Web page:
The 21-year-old, fresh from deposing Federer as Hamburg champion last week for his eighth win in nine claycourt meetings with the Swiss, faces an array of possible problems in the early rounds.

Compatriots and claycourt specialists Nicolas Almagro, seeded 19, and 22nd seed Fernando Verdasco, as well as British 10th seed Andy Murray, could stand in his way.

Australian Open and Rome Masters champion Djokovic could face Nadal in the semi-finals. He starts against Germany’s Denis Gremelmayr, the world 63, with America’s James Blake a probable last eight opponent. In between, Djokovic, who turned 21 on Thursday, should be untroubled with just 1998 champion Moya a potential problem in the third round. Former triple champion Gustavo Kuerten, who will be playing his last match before retirement, faces a tricky opener against French 18th seed Paul-Henri Mathieu.

Women’s top seed Maria Sharapova, bidding to win a first French Open and complete a career Grand Slam, begins her campaign against fellow Russian Evgeniya Rodina, the world number 104. Second seed Serbian Ana Ivanovic, the runner-up to Justine Henin in 2007, faces Sweden’s Sofia Andersson while 2002 champion Serena Williams starts against fellow American Ashley Harkelroad. Henin, the champion here for the last three years, recently announced her retirement from the game, a decision which has thrown open the women’s draw. Sharapova, a semi-finalist in 2007 and the new world number one could face compatriot and 2004 runer-up Elena Demetieva in the quarter-finals with fellow Russian Svetlana Kuznetsova a potential semi-final opponent. Third seed Jelena Jankovic begins against a qualifier with French hopes Amelie Mauresmo and Alize Cornet also in her section.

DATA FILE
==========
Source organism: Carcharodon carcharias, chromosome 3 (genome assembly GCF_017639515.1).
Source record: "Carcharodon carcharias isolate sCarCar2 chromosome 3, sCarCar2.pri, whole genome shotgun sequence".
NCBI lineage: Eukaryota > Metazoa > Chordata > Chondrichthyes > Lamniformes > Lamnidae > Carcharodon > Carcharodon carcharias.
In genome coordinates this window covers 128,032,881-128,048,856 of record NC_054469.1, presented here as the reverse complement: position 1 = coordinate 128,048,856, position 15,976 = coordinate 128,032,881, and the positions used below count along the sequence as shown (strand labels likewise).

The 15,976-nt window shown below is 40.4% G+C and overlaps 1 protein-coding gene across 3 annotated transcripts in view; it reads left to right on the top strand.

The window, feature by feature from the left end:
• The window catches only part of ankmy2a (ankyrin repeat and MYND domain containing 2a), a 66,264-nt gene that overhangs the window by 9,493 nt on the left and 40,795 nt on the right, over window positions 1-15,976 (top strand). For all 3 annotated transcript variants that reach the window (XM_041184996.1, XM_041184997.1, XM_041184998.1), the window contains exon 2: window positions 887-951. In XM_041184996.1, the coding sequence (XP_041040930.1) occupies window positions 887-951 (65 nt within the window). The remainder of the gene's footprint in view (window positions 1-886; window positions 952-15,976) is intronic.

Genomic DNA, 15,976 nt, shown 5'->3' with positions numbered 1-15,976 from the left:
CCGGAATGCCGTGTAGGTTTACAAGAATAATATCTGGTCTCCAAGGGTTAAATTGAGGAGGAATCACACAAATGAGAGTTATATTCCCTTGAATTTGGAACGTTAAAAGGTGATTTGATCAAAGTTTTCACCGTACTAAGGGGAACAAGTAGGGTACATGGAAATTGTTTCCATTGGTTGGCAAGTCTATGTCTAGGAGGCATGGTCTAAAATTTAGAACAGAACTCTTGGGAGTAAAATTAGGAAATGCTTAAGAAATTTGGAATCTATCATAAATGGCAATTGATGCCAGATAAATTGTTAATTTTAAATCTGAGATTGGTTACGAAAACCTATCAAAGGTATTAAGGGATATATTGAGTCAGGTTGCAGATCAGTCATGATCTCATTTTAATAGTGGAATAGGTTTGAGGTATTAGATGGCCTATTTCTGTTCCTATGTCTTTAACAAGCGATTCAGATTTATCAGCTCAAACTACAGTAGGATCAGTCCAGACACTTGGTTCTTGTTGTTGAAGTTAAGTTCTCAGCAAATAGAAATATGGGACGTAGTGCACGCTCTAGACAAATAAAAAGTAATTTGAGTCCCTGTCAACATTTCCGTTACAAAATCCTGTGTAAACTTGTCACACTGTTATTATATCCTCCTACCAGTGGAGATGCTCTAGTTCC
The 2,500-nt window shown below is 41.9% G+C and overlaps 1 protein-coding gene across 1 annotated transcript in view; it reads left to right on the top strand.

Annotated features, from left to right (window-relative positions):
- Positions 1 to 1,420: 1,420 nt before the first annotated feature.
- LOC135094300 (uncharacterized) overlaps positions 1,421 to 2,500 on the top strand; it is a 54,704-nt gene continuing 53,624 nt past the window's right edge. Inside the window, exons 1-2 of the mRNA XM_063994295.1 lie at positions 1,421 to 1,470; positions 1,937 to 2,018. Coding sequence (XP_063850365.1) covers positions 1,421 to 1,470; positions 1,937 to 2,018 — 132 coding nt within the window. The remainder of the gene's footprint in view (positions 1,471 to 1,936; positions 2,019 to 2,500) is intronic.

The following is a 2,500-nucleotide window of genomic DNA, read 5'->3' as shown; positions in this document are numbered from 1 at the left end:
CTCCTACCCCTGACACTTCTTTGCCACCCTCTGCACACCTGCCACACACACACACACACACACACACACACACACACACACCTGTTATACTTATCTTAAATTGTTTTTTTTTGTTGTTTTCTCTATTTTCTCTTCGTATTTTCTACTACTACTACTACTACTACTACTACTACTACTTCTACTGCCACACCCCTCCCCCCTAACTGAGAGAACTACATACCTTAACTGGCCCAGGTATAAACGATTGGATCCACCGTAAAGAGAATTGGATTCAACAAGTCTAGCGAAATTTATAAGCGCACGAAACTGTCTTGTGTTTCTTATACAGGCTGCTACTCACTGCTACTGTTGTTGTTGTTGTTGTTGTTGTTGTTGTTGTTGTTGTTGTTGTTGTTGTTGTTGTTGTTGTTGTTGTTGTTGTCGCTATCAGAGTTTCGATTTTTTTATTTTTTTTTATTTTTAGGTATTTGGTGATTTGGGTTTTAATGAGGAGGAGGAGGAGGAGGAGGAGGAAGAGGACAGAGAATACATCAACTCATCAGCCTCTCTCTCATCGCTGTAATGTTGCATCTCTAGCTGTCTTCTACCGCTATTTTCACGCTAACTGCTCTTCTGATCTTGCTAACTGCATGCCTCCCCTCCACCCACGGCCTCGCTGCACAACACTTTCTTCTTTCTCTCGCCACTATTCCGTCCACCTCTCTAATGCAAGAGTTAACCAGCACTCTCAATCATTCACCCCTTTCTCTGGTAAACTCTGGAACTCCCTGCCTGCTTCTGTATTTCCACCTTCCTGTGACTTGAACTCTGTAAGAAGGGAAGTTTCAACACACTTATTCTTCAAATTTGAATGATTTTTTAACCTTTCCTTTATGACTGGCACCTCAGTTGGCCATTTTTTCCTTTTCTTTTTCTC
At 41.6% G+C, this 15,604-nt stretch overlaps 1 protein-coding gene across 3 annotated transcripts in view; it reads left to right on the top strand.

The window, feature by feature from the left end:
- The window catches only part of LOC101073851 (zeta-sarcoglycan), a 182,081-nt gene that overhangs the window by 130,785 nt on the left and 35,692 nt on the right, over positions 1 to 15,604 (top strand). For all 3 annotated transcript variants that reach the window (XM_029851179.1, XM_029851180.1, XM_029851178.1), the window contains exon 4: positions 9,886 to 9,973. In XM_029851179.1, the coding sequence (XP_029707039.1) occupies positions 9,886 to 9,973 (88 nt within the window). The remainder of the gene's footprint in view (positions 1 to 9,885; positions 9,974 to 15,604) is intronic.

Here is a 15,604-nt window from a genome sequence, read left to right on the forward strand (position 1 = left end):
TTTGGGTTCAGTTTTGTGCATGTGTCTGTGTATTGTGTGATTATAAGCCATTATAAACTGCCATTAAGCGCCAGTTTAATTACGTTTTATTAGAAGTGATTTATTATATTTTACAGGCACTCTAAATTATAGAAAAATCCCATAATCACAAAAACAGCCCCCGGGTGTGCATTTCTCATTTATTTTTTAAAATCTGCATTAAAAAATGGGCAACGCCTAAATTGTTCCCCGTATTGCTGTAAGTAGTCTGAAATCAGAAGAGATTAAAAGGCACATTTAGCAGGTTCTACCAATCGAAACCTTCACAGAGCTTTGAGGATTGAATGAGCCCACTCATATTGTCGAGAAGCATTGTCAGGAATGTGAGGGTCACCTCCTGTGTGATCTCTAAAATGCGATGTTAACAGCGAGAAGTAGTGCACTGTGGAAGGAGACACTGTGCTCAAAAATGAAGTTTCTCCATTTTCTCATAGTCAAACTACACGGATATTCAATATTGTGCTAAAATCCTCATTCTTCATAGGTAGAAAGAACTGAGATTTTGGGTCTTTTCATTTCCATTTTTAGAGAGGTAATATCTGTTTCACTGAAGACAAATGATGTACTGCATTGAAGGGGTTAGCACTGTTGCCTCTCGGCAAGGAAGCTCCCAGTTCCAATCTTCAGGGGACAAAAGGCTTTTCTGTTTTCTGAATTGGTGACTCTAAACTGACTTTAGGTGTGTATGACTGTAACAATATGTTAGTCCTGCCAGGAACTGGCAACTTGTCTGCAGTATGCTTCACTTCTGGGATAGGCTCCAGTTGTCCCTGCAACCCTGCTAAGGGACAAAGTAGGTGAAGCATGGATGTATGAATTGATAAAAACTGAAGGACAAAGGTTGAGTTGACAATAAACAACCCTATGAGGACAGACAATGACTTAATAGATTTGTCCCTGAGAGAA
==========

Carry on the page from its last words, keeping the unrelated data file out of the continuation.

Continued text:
Venus Williams, runner-up to her sister in 2002, is seeded eight and could face Jankovic in the last eight. Serena is a possible quarter-final opponent for Ivanovic.